The IRS is finally doing something about inflation.
In a report published Tuesday, the IRS announced that it’s making adjustments to the tax code in about 60 provisions, from tax brackets to the standard deduction, to ease the rising inflation rate.
This year’s high inflation pushed many Americans into higher tax brackets, even though their standard of living hadn’t changed. The IRS estimates that these adjustments will lower taxes for many Californians in 2023 by an average of 3%.
The Shift in Taxes
It’s not just you. That tax return you’re getting this year is smaller than it would have been without the Trump administration’s 2017 tax overhaul.
The Bureau of Economic Analysis recently announced that California’s per capita income in 2021 was $76,614—not exactly a paltry sum, but not something to write home about either. That number doesn’t reflect reality for many Californians, though. Inflation-adjusted weekly earnings were down nearly 4% from September 2021, the Labor Department said last week.
The changes affect 2024 tax returns and will likely also impact 2025 returns as well.
Why are taxes getting smaller? Well, the shift in tax rates would have been higher without a provision in the Trump administration’s 2017 tax overhaul that tied the tax rate to increases in the chain-weighted Consumer Price Index (CPI), based on the products consumers actually buy.
The chained CPI rose by a quarter of a percentage point less than the standard CPI in September (the most recent data available).
So if it seems like your paycheck isn’t going as far as it used to, or if you’re suddenly having trouble paying off debt—don’t worry! You’re not alone!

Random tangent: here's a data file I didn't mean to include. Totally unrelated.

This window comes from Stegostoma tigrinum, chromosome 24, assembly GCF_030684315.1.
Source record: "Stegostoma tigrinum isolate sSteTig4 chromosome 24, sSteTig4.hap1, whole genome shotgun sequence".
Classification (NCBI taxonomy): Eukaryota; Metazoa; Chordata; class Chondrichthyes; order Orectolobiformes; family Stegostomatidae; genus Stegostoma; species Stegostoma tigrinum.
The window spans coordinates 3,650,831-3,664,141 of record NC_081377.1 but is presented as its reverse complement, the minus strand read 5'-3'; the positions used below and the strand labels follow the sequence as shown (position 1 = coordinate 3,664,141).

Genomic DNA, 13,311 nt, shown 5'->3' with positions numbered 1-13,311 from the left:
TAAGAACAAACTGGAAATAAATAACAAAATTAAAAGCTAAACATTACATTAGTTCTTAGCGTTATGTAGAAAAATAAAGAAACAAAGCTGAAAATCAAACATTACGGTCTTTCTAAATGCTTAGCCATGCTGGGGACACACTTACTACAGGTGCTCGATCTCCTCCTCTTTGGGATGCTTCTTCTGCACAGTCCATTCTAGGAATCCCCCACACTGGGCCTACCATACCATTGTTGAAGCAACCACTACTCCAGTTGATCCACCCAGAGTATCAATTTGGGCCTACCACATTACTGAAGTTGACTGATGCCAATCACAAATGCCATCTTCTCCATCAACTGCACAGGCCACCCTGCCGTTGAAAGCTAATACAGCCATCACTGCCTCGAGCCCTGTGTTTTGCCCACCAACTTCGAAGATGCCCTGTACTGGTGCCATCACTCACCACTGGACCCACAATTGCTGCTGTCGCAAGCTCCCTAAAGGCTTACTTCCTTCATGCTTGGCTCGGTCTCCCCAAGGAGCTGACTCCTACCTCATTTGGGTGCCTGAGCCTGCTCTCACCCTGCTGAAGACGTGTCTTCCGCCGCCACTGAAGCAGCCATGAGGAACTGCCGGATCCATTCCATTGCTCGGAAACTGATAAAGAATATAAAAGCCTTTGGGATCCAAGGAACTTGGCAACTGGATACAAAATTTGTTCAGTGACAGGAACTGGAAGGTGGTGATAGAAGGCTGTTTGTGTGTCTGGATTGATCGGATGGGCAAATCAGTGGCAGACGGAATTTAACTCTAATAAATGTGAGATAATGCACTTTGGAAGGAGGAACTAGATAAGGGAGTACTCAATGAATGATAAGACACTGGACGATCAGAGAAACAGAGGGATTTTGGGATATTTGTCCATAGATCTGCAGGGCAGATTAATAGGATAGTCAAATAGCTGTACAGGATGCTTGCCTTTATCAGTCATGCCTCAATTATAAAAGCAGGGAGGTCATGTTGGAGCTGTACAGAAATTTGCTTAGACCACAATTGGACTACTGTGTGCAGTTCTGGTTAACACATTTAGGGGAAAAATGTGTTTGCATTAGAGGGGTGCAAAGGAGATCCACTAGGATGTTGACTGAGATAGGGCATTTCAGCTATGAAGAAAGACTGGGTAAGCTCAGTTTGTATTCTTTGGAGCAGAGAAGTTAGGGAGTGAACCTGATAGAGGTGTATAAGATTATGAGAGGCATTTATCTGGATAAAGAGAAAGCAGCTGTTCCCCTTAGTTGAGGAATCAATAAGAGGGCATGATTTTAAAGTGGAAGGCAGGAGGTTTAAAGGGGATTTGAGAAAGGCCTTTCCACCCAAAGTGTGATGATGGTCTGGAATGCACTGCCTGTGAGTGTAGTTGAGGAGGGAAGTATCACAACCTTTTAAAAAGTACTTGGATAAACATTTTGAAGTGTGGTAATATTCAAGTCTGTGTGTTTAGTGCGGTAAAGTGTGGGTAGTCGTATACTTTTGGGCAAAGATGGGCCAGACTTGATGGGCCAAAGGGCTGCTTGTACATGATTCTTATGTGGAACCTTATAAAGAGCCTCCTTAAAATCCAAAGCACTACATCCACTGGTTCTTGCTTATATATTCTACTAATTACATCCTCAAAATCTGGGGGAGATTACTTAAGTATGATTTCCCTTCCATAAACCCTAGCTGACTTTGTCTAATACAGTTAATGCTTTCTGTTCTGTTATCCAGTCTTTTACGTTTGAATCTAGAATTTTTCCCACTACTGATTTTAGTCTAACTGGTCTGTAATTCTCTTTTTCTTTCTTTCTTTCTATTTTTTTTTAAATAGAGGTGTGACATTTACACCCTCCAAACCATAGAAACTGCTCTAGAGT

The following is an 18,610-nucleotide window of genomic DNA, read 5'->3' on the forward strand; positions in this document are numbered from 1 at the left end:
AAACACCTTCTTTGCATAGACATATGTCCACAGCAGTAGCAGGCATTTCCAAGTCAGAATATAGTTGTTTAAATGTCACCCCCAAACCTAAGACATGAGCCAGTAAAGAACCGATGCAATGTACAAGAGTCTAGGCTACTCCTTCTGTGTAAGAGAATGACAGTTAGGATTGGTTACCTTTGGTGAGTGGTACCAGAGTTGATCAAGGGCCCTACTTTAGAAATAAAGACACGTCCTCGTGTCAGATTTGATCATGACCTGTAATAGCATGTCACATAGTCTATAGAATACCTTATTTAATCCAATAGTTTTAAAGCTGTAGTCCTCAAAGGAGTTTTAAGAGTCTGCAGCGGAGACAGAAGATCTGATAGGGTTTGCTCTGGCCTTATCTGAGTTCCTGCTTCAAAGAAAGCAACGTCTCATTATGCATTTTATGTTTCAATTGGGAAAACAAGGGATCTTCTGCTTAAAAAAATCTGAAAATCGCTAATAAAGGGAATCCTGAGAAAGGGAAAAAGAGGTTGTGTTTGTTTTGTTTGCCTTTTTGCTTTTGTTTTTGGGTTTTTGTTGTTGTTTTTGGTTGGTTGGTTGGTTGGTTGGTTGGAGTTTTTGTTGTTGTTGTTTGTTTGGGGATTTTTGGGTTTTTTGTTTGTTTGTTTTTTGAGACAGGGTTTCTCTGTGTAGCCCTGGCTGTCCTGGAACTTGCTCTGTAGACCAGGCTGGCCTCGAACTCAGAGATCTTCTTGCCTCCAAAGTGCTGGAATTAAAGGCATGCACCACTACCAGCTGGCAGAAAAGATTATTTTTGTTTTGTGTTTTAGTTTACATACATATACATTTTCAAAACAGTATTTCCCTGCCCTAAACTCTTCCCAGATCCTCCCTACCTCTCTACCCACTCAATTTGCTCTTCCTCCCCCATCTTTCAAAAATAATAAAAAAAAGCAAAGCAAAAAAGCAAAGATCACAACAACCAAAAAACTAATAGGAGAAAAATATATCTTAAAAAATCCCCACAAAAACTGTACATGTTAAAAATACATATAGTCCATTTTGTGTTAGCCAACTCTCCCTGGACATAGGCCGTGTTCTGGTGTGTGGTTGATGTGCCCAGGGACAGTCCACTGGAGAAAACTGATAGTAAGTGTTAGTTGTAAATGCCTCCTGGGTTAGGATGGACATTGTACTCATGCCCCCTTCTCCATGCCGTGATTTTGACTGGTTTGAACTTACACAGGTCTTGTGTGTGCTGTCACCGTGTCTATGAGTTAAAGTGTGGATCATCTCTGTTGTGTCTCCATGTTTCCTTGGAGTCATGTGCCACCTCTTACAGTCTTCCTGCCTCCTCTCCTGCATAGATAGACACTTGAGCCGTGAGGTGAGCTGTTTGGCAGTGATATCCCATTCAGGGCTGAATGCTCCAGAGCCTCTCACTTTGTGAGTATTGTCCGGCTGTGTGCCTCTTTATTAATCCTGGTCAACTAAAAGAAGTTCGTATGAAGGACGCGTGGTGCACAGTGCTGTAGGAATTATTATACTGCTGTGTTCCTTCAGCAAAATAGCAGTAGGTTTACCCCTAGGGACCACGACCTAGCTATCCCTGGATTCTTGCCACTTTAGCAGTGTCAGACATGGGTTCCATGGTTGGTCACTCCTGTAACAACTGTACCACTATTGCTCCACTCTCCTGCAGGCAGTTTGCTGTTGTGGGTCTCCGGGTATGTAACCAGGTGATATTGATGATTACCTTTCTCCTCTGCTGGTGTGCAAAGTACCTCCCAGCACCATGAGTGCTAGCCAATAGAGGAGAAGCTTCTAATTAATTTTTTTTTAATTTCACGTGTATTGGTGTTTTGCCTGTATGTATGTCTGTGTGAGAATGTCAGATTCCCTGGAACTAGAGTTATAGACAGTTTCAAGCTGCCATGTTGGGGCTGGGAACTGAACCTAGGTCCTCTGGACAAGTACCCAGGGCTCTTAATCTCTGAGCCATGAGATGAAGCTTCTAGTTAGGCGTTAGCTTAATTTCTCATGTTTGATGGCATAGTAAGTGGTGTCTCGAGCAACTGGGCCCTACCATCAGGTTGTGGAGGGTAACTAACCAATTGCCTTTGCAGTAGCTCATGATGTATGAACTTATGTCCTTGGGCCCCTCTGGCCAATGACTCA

It’s that time of year again: open enrollment season!
And if you’re one of the Americans who have a flexible spending account (FSA), it’s a good idea to use the new tax brackets to figure out how much you should set aside for medical expenses.
The standard deduction is up slightly this year, at $27,000 for married couples and $13,850 for singles. The head of the household deduction is also up, to $20,800. These numbers are based on the new tax brackets.
For example, if your family earns $50,000 per year between the two of you—and this is a pretty low-income household—you could deduct $12,600 in medical expenses with an FSA.
That would leave your taxable income at about $37,400 (the difference between $50K and $37K). If only 10% of your income is going toward medical expenses ($3,750), then you’d only owe taxes on that amount and not on all of it.
But what if you earn more than that? Say you earn $250K per year—that’s right around where most households start paying 37% in income tax (as opposed to 32%).
In short, this means that if you’re a California resident, your tax bill will go down. This is great news for all of us who live in California and have been paying taxes that are higher than they should be!
Let’s hope that the cost-of-living adjustment stays at least this high—and maybe even goes up—for years to come.